Tuesday, July 29, 2008

Shootings in Knoxville

Knoxville, TN - a place near my home in Virginia and currently home to my niece and her two year old son. It is also home of the University of Tennessee, where my older brother and his family often watch Vols' football. So it is a place with family connections. Knoxville sets in the shadow of the Great Smoky Mountains – whose majestic beauty awes millions each year – I would have never thought that such an act of violence could have erupted in Knoxville and too, in a religious setting, during a service where children were performing for their parents and friends. All of this violence is just unthinkable to me.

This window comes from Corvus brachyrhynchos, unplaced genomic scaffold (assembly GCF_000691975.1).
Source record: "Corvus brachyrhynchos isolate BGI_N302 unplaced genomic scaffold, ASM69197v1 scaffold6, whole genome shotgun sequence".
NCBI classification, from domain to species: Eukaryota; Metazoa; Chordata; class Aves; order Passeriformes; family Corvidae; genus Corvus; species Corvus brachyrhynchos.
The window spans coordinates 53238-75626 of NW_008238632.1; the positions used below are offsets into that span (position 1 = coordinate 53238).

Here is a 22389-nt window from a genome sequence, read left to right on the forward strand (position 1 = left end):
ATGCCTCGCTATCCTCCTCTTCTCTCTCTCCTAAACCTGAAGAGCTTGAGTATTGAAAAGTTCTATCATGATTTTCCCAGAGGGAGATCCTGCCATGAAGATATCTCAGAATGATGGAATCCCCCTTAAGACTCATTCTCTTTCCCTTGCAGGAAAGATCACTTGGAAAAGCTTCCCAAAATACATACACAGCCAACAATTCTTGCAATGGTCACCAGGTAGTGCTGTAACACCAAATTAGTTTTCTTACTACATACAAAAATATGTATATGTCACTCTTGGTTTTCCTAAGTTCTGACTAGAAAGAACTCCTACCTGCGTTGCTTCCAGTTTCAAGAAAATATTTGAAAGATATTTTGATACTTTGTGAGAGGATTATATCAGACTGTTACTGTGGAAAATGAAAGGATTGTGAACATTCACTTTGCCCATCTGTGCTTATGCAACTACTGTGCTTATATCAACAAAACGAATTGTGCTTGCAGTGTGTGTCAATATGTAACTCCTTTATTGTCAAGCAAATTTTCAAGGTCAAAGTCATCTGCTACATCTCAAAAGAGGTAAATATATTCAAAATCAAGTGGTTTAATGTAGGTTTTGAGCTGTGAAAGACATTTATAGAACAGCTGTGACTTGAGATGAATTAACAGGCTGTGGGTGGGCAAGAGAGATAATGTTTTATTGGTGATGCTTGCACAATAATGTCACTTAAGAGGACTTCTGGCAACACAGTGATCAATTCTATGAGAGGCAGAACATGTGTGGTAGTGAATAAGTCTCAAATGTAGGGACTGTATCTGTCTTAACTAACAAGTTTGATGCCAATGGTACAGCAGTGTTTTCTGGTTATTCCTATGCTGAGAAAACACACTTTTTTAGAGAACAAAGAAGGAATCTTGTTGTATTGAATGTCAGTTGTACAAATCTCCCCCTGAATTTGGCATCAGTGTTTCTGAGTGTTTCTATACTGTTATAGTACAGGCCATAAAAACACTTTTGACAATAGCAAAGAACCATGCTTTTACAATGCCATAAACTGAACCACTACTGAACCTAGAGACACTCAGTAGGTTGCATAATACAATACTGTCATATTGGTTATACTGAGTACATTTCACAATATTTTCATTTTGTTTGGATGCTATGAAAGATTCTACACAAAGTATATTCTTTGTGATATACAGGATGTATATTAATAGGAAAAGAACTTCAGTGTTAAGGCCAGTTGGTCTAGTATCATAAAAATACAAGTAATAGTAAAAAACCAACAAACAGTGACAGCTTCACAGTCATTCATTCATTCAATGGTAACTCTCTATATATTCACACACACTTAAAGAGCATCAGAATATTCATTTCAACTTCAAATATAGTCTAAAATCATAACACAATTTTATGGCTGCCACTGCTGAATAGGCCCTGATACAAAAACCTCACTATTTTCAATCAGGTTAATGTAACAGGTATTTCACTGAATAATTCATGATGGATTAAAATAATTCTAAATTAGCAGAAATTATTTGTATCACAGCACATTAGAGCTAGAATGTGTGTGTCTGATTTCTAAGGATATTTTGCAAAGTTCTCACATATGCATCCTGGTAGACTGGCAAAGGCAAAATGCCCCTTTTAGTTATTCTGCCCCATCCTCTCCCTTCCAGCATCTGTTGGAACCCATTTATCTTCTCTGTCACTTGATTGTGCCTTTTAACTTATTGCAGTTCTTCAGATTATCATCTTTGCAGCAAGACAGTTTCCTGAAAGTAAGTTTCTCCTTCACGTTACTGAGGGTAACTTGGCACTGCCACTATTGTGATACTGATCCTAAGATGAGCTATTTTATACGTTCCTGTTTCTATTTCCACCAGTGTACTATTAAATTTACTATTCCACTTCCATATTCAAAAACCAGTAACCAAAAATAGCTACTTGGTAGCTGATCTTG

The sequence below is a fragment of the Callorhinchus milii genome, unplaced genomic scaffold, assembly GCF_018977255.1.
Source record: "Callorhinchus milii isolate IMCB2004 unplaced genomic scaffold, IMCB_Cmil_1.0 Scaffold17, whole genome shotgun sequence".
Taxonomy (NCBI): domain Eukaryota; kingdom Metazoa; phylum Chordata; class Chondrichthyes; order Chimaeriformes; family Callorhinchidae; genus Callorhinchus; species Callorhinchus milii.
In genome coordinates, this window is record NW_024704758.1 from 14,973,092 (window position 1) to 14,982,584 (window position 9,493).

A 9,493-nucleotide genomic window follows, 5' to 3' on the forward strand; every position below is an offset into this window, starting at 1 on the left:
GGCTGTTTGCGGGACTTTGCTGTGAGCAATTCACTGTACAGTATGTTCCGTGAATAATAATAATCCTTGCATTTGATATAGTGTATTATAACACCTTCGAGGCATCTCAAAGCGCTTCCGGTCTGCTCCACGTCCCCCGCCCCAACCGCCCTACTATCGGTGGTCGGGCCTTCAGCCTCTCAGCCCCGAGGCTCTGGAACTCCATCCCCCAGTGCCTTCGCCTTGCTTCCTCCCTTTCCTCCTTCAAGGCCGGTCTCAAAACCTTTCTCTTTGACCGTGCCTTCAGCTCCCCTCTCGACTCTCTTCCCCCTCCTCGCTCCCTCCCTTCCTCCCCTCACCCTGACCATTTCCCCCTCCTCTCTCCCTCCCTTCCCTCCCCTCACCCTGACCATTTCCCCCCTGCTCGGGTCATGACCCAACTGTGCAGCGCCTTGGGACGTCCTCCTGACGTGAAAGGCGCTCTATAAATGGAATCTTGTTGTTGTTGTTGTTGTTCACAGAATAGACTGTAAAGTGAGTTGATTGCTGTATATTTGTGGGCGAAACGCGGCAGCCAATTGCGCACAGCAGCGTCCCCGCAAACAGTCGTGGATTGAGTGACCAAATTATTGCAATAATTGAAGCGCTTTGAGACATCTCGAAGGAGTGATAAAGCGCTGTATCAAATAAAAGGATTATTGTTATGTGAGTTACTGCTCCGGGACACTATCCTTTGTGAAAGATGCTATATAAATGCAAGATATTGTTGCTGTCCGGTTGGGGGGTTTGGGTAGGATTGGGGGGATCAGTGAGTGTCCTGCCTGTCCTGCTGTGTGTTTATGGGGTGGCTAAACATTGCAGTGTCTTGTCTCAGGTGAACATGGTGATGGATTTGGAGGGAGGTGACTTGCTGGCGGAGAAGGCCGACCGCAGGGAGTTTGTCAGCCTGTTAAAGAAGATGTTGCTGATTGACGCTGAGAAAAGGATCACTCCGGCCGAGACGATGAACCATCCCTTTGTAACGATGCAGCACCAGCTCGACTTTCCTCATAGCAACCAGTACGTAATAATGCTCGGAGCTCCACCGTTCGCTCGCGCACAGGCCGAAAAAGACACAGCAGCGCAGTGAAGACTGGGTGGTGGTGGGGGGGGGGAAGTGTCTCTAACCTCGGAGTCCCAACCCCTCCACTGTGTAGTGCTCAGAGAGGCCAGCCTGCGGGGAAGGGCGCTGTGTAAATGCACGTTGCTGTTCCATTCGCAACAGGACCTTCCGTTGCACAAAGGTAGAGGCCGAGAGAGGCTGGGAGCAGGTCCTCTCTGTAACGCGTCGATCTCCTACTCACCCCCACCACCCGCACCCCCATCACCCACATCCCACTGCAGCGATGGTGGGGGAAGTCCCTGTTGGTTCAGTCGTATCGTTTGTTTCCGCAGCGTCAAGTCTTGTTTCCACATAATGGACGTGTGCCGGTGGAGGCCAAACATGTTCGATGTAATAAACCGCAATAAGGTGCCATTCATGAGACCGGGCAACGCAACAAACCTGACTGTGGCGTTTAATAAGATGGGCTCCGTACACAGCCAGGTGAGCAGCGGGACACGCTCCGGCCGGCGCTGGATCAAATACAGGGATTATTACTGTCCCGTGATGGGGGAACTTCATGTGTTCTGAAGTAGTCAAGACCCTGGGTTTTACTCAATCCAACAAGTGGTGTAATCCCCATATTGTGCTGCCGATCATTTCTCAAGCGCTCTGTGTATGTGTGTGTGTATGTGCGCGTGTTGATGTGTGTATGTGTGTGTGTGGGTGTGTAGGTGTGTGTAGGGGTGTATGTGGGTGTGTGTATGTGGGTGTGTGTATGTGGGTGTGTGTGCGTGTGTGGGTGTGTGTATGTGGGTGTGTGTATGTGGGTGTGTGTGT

The attacker “stated that he had targeted the church because of its liberal teachings and his belief that all liberals should be killed because they were ruining the country," wrote investigator Steve Still from the Knoxville Police Department. While there is no excuse for the attacker’s actions, our society’s immunity to violence and our fear of those who don’t share our values could have certainly fueled the attacker’s rage. Rage is a commodity that is exported by the media with its escalating use of violence to sell movies and video games it is exported by our politicians as they use language to describe the country’s “war on terror, war on drugs, war on crime”, etc. This ongoing use of violence-language has desensitized the general population. As a culture, our threshold has been lowered. We are not as repulsed by violent acts and thus our social inhibitions have been reduced resulting in acts erupting such as in Knoxville. Also by holding on to a politic of fear, rage is flamed. When will the tide shift in our culture which supports diversity, encourages mutuality and condemns violence as a means of conflict resolution? It is time.

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